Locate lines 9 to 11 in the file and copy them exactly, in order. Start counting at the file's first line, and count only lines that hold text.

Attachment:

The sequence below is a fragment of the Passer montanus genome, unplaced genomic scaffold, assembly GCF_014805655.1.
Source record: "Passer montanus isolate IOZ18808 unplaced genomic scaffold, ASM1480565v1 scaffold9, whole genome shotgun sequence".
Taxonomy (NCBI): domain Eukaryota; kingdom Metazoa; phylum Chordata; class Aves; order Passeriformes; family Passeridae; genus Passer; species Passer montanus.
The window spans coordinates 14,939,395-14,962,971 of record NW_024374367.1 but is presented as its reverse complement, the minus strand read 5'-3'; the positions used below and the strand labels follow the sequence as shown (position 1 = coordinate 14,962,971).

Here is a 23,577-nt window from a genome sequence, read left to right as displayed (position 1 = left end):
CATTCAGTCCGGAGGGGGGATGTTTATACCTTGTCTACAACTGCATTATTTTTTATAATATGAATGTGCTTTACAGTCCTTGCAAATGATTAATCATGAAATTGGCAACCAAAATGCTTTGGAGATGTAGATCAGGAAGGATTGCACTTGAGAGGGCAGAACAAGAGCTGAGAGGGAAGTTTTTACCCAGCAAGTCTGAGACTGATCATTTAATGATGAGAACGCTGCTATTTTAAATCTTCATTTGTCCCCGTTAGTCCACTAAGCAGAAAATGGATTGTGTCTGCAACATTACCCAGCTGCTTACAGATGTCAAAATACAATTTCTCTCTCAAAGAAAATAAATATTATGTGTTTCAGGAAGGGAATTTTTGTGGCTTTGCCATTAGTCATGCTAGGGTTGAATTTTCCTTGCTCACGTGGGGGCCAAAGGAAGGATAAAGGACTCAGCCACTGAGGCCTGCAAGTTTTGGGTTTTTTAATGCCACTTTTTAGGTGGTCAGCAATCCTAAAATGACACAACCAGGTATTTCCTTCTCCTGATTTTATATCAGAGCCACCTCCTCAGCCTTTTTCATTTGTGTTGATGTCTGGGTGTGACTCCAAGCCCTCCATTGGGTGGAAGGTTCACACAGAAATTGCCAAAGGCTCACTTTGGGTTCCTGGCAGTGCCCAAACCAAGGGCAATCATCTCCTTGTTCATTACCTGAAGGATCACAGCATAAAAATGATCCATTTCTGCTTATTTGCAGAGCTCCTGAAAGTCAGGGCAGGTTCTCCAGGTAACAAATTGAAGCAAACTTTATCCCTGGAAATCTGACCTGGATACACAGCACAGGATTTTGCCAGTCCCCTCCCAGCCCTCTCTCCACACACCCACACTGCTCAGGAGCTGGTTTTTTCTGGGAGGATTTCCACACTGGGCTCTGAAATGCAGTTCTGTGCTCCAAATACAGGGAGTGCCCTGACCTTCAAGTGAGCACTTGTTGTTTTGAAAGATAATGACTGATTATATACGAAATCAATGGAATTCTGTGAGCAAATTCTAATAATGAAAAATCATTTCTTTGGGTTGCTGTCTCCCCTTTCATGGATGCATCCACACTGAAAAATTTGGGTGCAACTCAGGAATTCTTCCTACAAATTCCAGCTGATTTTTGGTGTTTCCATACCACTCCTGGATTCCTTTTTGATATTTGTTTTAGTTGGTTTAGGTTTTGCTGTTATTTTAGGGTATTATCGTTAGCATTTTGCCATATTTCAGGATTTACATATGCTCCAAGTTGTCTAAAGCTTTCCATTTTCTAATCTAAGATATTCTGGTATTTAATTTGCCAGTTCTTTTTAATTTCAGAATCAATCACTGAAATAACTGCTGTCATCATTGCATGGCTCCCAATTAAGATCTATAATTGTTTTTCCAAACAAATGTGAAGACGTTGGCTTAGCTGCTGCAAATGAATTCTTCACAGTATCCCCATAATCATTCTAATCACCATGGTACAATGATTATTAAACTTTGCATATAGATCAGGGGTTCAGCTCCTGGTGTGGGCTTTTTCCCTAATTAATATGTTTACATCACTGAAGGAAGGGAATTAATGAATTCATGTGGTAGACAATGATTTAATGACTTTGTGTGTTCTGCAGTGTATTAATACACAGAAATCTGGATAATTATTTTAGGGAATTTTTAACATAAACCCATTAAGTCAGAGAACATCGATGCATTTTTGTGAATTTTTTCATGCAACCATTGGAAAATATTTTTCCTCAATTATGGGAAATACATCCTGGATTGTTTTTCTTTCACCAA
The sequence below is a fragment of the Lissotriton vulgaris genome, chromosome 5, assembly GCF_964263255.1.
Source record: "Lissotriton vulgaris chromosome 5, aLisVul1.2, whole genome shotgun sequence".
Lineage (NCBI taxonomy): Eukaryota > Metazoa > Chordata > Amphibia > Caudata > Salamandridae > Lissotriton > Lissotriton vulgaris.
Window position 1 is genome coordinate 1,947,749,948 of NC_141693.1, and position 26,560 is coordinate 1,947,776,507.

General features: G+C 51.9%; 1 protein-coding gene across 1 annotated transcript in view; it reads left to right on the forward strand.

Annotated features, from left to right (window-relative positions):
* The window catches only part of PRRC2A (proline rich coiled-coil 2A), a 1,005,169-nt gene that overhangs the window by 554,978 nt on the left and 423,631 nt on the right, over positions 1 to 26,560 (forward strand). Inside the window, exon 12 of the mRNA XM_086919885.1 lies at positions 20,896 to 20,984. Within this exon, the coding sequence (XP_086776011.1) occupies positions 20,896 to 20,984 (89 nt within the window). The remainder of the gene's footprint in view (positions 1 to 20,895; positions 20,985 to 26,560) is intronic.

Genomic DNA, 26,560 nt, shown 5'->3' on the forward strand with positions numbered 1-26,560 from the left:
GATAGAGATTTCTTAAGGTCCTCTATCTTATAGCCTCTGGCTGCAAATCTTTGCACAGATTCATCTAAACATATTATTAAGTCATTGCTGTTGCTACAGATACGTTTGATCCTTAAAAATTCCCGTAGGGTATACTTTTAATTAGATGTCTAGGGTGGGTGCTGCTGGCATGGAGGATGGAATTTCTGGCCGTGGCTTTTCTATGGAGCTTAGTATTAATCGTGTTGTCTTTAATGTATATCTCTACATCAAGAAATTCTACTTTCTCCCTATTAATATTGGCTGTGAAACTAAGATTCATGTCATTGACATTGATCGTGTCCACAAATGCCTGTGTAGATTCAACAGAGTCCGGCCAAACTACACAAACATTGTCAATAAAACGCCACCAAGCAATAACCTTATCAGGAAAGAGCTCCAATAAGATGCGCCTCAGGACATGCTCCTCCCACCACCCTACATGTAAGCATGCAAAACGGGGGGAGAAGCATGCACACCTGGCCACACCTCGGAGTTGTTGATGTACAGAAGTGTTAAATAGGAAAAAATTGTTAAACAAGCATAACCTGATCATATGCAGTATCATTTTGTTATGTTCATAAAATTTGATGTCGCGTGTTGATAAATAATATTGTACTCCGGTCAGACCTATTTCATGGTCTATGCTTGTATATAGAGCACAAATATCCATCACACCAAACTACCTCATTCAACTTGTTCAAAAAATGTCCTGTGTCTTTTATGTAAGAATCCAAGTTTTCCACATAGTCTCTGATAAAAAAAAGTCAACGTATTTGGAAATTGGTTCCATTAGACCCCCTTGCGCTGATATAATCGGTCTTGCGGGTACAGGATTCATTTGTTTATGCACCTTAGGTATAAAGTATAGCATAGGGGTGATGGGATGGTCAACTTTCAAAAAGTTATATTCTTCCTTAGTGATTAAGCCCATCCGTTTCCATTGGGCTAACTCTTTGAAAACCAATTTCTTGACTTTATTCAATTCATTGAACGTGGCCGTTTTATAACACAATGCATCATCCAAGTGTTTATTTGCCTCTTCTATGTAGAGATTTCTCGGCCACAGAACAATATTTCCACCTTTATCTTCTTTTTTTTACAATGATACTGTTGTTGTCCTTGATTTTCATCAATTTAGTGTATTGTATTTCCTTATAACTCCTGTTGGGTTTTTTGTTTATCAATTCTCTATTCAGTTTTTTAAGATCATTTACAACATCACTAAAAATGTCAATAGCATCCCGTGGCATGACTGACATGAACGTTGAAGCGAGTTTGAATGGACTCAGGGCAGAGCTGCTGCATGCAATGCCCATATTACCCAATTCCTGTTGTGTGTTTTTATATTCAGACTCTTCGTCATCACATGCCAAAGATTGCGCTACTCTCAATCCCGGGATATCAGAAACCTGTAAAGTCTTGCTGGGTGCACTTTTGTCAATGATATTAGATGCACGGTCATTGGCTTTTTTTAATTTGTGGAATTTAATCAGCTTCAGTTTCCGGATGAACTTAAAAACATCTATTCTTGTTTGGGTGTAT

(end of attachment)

Lineage (NCBI taxonomy): Eukaryota > Metazoa > Chordata > Amphibia > Caudata > Salamandridae > Lissotriton > Lissotriton vulgaris.
Window position 1 is genome coordinate 1,947,749,948 of NC_141693.1, and position 26,560 is coordinate 1,947,776,507.

General features: G+C 51.9%; 1 protein-coding gene across 1 annotated transcript in view; it reads left to right on the forward strand.